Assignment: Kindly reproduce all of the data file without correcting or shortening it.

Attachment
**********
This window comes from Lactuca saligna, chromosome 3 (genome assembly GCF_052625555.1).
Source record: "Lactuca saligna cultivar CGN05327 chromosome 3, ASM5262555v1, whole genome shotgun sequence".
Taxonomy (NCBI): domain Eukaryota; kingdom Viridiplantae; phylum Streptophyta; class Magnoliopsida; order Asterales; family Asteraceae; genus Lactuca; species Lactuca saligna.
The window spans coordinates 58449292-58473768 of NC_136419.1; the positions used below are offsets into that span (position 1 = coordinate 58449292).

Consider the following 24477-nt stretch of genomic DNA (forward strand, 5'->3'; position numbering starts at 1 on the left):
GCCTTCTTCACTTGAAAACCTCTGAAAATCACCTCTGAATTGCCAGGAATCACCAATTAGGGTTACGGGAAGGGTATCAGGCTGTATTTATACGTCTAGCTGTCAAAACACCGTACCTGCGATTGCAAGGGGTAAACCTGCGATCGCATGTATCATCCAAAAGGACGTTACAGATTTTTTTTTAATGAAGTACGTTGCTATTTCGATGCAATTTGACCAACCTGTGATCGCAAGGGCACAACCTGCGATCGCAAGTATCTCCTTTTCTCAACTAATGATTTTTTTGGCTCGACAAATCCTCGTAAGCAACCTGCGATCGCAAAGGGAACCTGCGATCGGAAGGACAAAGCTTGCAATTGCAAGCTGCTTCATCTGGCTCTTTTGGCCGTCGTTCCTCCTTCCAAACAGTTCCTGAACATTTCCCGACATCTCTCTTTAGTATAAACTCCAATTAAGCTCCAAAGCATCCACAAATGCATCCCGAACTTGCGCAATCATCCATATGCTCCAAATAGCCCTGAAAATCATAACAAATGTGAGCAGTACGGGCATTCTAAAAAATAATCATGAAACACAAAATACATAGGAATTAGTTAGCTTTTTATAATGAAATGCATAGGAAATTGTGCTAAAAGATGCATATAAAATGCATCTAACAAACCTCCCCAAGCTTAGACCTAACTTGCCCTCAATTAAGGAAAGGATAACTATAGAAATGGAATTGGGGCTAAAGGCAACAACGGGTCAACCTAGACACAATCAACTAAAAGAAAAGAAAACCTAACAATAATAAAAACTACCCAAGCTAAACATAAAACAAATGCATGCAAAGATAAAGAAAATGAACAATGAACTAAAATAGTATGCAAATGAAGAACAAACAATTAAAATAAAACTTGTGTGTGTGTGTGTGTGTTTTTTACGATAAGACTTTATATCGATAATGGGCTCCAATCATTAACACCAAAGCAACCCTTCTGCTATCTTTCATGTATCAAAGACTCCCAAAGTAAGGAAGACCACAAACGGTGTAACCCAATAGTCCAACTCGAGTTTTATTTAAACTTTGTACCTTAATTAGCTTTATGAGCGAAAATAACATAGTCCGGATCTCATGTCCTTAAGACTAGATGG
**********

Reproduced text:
This window comes from Lactuca saligna, chromosome 3 (genome assembly GCF_052625555.1).
Source record: "Lactuca saligna cultivar CGN05327 chromosome 3, ASM5262555v1, whole genome shotgun sequence".
Taxonomy (NCBI): domain Eukaryota; kingdom Viridiplantae; phylum Streptophyta; class Magnoliopsida; order Asterales; family Asteraceae; genus Lactuca; species Lactuca saligna.
The window spans coordinates 58449292-58473768 of NC_136419.1; the positions used below are offsets into that span (position 1 = coordinate 58449292).

Consider the following 24477-nt stretch of genomic DNA (forward strand, 5'->3'; position numbering starts at 1 on the left):
GCCTTCTTCACTTGAAAACCTCTGAAAATCACCTCTGAATTGCCAGGAATCACCAATTAGGGTTACGGGAAGGGTATCAGGCTGTATTTATACGTCTAGCTGTCAAAACACCGTACCTGCGATTGCAAGGGGTAAACCTGCGATCGCATGTATCATCCAAAAGGACGTTACAGATTTTTTTTTAATGAAGTACGTTGCTATTTCGATGCAATTTGACCAACCTGTGATCGCAAGGGCACAACCTGCGATCGCAAGTATCTCCTTTTCTCAACTAATGATTTTTTTGGCTCGACAAATCCTCGTAAGCAACCTGCGATCGCAAAGGGAACCTGCGATCGGAAGGACAAAGCTTGCAATTGCAAGCTGCTTCATCTGGCTCTTTTGGCCGTCGTTCCTCCTTCCAAACAGTTCCTGAACATTTCCCGACATCTCTCTTTAGTATAAACTCCAATTAAGCTCCAAAGCATCCACAAATGCATCCCGAACTTGCGCAATCATCCATATGCTCCAAATAGCCCTGAAAATCATAACAAATGTGAGCAGTACGGGCATTCTAAAAAATAATCATGAAACACAAAATACATAGGAATTAGTTAGCTTTTTATAATGAAATGCATAGGAAATTGTGCTAAAAGATGCATATAAAATGCATCTAACAAACCTCCCCAAGCTTAGACCTAACTTGCCCTCAATTAAGGAAAGGATAACTATAGAAATGGAATTGGGGCTAAAGGCAACAACGGGTCAACCTAGACACAATCAACTAAAAGAAAAGAAAACCTAACAATAATAAAAACTACCCAAGCTAAACATAAAACAAATGCATGCAAAGATAAAGAAAATGAACAATGAACTAAAATAGTATGCAAATGAAGAACAAACAATTAAAATAAAACTTGTGTGTGTGTGTGTGTGTTTTTTACGATAAGACTTTATATCGATAATGGGCTCCAATCATTAACACCAAAGCAACCCTTCTGCTATCTTTCATGTATCAAAGACTCCCAAAGTAAGGAAGACCACAAACGGTGTAACCCAATAGTCCAACTCGAGTTTTATTTAAACTTTGTACCTTAATTAGCTTTATGAGCGAAAATAACATAGTCCGGATCTCATGTCCTTAAGACTAGATGG